Can Packers Win Super Bowl?

In a city nicknamed Titletown and with a quarterback named Aaron Rodgers, only one thing matters for the Green Bay Packers.
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GREEN BAY, Wis. – In a city nicknamed Titletown and with a quarterback named Aaron Rodgers, only one thing matters for the Green Bay Packers.

That, of course, is winning the Super Bowl.

Can the Packers win this year’s Super Bowl?

Sunday’s game against the Indianapolis Colts showed that the answer is a definitive yes.

Or, maybe it’s a definitive no.

Offensively, the Packers can score against any team in the NFL. They showed that against Indianapolis by scoring 31 points vs. a team that entered the game ranked fourth in points allowed. While Aaron Rodgers’ fumble and interception early in the game and two three-and-outs in the third quarter were killers, it was a noteworthy performance. In their last game against a top-10 scoring defense, the Packers were trounced at Tampa Bay. They never crossed midfield during the final three quarters of that game. Against the Colts, Rodgers threw for 311 yards to lead an offense consistently stuck with bad field position.

Defensively, it delivered some championship-level stops. In games this season in which one team has at least four giveaways, the average point differential was almost 14 points. The Packers lost by three because of how their defense performed when put in bad spots. After the turnovers, the defense didn’t allow a single first down in limiting the Colts to only a pair of field goals.

Those are positive takeaways despite the negative outcome.

However, the NFL is a bottom-line business. “Moral victories” or “almost wins” or whatever you want to call what happened on Sunday don’t show up in the standings. They aren’t a part of playoff tiebreakers. The bottom line is the Packers once again lost to a good team. Sure, the margin isn’t what it was in the two games against San Francisco last year or against Tampa Bay this year. But a loss is a loss.

“We’ve got to be better in all three phases, and especially in timely spots,” Rodgers said. “We’ve got to score when we get opportunities. We’ve got to get stops when we get opportunities. And we’ve got to take care of the ball on special teams.”

Offensively, the Packers had three turnovers in the NFC Championship Game at San Francisco, two in the loss to Tampa Bay and four against the Colts. That’s an unwelcome trend that’s obviously incredibly difficult to overcome against quality competition. They might have overcome them, though, if not for the dismal third quarter. Indianapolis gained more yards (125-15), ran more plays (24-6) and scored more points (11-0). That trend continued into the fourth quarter.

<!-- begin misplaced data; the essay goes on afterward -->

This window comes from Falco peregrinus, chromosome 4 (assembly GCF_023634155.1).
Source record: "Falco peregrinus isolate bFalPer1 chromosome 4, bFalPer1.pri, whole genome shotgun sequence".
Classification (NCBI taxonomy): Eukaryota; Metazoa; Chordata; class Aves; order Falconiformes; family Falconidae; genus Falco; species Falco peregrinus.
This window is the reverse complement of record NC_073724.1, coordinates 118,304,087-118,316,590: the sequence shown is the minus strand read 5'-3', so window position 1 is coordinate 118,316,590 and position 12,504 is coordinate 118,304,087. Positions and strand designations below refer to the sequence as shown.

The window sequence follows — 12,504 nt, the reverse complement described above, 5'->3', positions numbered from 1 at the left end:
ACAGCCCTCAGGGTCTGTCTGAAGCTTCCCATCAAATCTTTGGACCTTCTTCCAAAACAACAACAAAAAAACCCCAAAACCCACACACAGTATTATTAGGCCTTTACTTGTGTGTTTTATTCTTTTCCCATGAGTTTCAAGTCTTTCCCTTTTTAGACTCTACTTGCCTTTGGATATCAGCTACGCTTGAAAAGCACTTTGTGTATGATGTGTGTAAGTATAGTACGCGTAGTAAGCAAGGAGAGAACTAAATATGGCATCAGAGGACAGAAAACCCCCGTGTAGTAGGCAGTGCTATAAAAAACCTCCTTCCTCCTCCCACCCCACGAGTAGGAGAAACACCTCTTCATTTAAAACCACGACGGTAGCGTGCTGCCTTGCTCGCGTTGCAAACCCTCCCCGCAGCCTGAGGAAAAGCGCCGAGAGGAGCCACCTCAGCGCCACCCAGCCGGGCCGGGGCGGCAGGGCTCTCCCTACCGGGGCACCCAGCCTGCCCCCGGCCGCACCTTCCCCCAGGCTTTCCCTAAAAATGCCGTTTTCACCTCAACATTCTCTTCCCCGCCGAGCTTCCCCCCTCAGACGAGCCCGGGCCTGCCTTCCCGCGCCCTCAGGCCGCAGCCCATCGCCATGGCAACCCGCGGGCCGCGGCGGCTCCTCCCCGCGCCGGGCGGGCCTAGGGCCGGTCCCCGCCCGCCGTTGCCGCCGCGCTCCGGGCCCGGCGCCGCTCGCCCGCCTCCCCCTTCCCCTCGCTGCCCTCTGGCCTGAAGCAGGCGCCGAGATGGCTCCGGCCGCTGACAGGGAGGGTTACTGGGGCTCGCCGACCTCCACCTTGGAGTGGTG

Obviously, that’s a three-way street. The defense needed to get a stop and the special teams can’t fumble away the ball. Still, the Packers’ best unit, which is led by its best player, couldn’t stem the tide until a 28-14 lead turned into a 31-28 deficit. The offense needed to gain some first downs to at least allow the defense to catch its breath.

Defensively, eliminating the take-a-knee to end the first half, it allowed five consecutive scores spanning the end of the second quarter to midway through the fourth quarter. The first four of those drives went 12 plays for 75 yards, 14 plays for 56 yards, 10 plays for 55 yards and eight plays for 50 yards.

Special teams, having allowed three huge plays the last five games, have become a big liability.

Can the Packers win the Super Bowl? Yes. Rodgers is having an exceptional season. Offensively, the team ranks fourth on third down and in the red zone. It generally takes care of the football. LaFleur's 20-6 career record speaks for itself. Those are great starting points. If Allen Lazard can round into form and if Aaron Jones can get rolling again, a potent offense could become lethal.

Then again, the Packers could just as easily be a one-and-done team in the playoffs. The last seven Super Bowl champions have finished in the top 10 in scoring defense; the Packers are a mediocre 17th. At this point, the team’s success is almost wholly dependent on the Rodgers-led passing attack. Teams with only one path to victory typically don’t last long in January.

Ten games into the season, is the team identity etched in granite? Or can there be enough improvement on defense and special teams to make it a well-rounded challenger capable of winning rematches against Tampa Bay and New Orleans in the playoffs or the defending champion Chiefs in the Super Bowl?

“Today actually gave me a lot of confidence in our guys,” Rodgers said after the game. “That might sound weird when we lost and we turned the ball over four times, but … I did get a lot of confidence based on the way we practiced this week. I felt like this was the first week all season where we practiced like a great team and not just a good team, so that was encouraging. I was encouraged by the focus that we had, I was encouraged by the defense and the confidence that they were brimming with. I just think we need to be an all-three-phases football team to go as far as we want to go. I still feel really good about our chances and our squad.”